Endoscopic transnasal surgery for closure of CSF leakage

Cerebrospinal fluid (CSF) rhinorrhea refers to the loss of CSF through the nasal cavity. Its causes can be classified as either spontaneous or non-spontaneous. Spontaneous causes of SCF rhinorrhea include congenital anatomical defects and are extremely rare, while nonspontaneous CSF rhinorrhea causes are head injuries and tumor in skull base. Possible complications of a cranial CSF leak that is left untreated include meningitis and tension pneumocephalus.

The treatment of CSF rhinorrhea most commonly involves an endoscopic transnasal repair of the defect.

 Case presentation 1.

We present a case of spontaneous CSF rhinorrhea in a 50-year old male with CSF leakage over 24 days. The patient said that he had a high intracranial pressure when he was a child.

CT cicternography found the cririform plate defect.

 Method of closure of the defect: Bath-plug technique

At first a fat was harvested from the abdomen and was plugged underneath the defect. The fat was covered with Surgicel and Tachosil was placed on top. Then the lateral wall of the middle concha was separated from its bony part and the free mucosal flap was turned over the defect over for further vascularization.  

Postoperative management:

1. He was prescribed medication (diacarb 250 mg once per day, 3 days)

2. Wide range of antibiotics

3. Cut off the procedures that can lead to high intracranial pressure

 2 months after the surgery he complained of headaches. Intracranial hypertension and hidrodefalia were found. Afterwards, the patient had undergone a neurosurgical operation-a ventriculoperitoneal shunt was used to drain extra CSF from the brain in order to lower intracranial hypertension.

It has already been 11 months since the surgery and the patient has no complains.

 Case presentation 2.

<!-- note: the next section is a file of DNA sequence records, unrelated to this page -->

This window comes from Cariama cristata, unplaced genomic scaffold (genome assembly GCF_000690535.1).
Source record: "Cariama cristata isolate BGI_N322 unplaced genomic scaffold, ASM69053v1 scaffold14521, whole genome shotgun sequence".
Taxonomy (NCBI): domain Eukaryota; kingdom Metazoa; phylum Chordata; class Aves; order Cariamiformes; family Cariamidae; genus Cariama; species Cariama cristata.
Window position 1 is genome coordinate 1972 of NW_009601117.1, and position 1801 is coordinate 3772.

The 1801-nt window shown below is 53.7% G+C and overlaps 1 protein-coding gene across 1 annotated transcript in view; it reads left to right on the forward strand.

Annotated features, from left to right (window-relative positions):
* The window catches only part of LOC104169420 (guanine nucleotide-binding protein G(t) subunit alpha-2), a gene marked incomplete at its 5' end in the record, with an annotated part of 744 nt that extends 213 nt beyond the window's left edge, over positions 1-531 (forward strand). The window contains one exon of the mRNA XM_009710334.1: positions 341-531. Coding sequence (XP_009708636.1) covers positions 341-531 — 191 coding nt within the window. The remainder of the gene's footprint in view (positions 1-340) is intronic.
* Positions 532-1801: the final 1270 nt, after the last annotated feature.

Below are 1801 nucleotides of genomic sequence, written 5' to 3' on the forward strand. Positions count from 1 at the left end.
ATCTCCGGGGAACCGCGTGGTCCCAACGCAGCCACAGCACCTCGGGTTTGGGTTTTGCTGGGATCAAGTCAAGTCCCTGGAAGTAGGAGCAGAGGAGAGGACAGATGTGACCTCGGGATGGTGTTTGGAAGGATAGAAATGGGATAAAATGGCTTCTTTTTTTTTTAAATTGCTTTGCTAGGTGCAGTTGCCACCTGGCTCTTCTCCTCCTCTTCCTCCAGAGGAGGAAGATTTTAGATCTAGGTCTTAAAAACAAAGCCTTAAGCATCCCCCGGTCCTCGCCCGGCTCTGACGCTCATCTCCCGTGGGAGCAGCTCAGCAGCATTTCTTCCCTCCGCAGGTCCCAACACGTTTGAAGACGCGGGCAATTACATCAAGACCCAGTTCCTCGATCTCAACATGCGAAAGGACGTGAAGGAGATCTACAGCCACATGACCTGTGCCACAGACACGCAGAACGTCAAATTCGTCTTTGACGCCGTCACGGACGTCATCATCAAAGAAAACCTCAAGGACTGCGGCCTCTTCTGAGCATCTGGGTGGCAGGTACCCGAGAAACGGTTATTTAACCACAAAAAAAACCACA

The patient was a 41-year old male with CSF leakage due to pituitary microadenoma. The patient was prescribed a drug (dostinex) and as a result the tumor became smaller and the patient had a rhinorrhea, which required a surgical intervention due to the failure of conservative management. The tumor was places in chiasm-sellar region and had made abrasion of the posterior wall of sphenoid sinus.  

 Method of closure of the defect: Bath-plug technique

The bony part of the septum was extracted from the mucosa in order to both visualize the tumor and make a mucosal pedicle graft. Afterwards, fat was harvested from the abdomen and was placed underneath the defect. The fat was covered with Surgicel and Tachosil was placed on top. Then the mucosal pedicle graft was turned over and placed on the already covered defect. Finally, a piece of Gelfoam was glued over the grafted area and one large Gelfoam was placed for nasal packing.

Postoperative management:                

1. Wide range of antibiotics, 7 days

2. Sleeping with elevated head position

3. Every 3 months he sees the doctor for videoendoscopy

Results: It has been 8 months since the surgery and there have been no complications.

Discussion: The bath-plug technique for closure of anterior skull base CSF leaks was a reliable technique for most cases.

Author(s): Petrosyan Lyusi, Koshtoyan Arsen S., Movsisyan Leonid S.,Ghukasyan Yuri O, A., Zargaryan Hermine A., Mkrtchyan Ani H, Nahapetyan Nune R.

Abstract | Full-Text | PDF

Share This Article